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Problems on Antidifferentiation

  1. Jun 16, 2004 #1
    Problem: An art collector purchased for $1000 a painting by an artist whose works are currently increasing in value with respect to time according to the formula dV/dt = 5t^(3/2) + 10t + 50, where V dollars is the anticipated value of a painting t years after its purchase. If this formula were valid for the next 6 years, what would be the anticipated value of the painting 4 years from now?

    My approach: The first I did is to antidifferentiate the dV/dt. I got
    V = 2t^(5/2) + 5t^2 + 50t + C. The next step.. I don't quite get it what to replace the value for t. When am I going to use 1000 for V, 6 for t and 4 for t?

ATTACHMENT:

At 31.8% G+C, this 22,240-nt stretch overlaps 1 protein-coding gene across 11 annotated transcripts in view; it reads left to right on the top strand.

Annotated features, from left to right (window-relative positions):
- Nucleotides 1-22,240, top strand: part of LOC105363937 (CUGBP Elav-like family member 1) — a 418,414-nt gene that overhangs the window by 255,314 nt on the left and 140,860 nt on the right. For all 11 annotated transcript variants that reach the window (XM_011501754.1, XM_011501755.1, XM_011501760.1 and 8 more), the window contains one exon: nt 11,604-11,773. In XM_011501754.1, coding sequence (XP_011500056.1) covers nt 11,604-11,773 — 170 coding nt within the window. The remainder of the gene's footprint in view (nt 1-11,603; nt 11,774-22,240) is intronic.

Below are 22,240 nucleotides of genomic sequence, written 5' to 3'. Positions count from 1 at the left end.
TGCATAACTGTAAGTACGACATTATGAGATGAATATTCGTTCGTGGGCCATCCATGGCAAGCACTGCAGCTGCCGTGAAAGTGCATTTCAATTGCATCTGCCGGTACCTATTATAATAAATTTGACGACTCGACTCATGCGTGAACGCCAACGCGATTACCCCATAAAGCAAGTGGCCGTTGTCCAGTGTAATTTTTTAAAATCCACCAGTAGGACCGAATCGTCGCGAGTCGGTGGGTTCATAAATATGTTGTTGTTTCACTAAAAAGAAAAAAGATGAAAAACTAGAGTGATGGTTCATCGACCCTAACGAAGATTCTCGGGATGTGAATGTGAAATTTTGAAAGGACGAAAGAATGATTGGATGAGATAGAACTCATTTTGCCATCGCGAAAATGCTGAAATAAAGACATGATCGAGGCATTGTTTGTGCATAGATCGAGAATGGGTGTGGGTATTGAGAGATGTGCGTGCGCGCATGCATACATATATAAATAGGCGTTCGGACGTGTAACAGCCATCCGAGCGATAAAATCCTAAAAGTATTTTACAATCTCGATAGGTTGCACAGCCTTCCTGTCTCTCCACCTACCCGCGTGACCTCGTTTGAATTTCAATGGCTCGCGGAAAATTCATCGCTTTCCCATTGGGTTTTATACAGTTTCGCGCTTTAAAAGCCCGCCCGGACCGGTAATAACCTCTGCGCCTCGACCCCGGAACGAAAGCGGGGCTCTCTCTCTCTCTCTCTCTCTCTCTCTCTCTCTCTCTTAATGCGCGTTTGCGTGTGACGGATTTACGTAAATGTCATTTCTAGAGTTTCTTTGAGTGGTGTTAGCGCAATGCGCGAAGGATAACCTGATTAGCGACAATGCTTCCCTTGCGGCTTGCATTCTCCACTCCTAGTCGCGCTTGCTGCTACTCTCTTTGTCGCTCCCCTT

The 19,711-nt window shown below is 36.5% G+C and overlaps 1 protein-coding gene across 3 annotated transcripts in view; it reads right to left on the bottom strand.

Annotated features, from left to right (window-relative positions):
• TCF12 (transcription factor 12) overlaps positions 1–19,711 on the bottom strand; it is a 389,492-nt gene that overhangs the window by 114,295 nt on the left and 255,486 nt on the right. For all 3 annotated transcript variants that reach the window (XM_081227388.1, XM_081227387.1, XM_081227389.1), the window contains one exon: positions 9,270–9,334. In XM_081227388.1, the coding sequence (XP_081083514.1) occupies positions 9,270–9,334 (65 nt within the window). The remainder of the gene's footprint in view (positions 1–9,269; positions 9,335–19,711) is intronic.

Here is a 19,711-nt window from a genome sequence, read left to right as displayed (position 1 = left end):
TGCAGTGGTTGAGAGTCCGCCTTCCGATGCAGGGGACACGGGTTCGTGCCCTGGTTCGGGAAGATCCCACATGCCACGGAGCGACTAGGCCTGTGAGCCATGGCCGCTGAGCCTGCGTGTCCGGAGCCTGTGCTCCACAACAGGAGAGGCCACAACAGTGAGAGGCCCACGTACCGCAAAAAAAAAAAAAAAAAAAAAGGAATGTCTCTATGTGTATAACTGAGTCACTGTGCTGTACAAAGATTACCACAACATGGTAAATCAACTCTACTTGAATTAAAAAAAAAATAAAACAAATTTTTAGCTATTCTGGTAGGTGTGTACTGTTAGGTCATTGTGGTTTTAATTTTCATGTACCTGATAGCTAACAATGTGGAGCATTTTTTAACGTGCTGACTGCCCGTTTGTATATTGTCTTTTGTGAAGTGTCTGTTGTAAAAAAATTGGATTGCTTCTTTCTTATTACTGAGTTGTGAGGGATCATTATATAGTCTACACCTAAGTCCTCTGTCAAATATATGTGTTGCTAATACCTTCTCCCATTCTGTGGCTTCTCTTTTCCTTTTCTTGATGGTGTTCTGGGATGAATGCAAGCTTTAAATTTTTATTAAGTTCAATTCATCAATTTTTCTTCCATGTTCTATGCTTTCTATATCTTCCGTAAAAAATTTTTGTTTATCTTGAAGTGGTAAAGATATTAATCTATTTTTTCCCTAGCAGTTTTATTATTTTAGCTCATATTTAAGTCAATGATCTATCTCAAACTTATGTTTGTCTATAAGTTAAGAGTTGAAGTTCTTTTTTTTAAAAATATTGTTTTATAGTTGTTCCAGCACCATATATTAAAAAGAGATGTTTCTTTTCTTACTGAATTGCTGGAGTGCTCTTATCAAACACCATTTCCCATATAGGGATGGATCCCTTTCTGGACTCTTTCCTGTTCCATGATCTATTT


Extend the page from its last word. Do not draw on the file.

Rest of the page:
I believe my answer must be higher than $1000, right? I don't how to substitute the appropriate values. Can you help me with it?
     
  2. jcsd
  3. Jun 16, 2004 #2
    Yes, you need to take the antiderivative.

    Now apply the condition that V(0) = 1000 to determine C. This means you'll have an expression for V purely as a function of t.

    Now evaluate V(4) using this expression.

    cookiemonster
     
  4. Jun 16, 2004 #3

    jamesrc

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    You would plug in t = 4 to find V(t=4), the value of the painting at time = 4 years from now. The fact that the formula is valid for 6 years is simply that, a fact that tells you that you can use you're equation to find the expected value of the painting. To find the constant C in your equation, you should assume that the collector bought the painting at market value. This means that V(t=0) = $1000. (t=0 means right... now, which reminds me of a joke, but that's neither here nor there). I hope that helps.

    EDIT: sorry about that cookiemonster; I should have refreshed the page before submitting my post.
     
    Last edited: Jun 16, 2004
  5. Jun 16, 2004 #4
    I got the answer, thanks.
     
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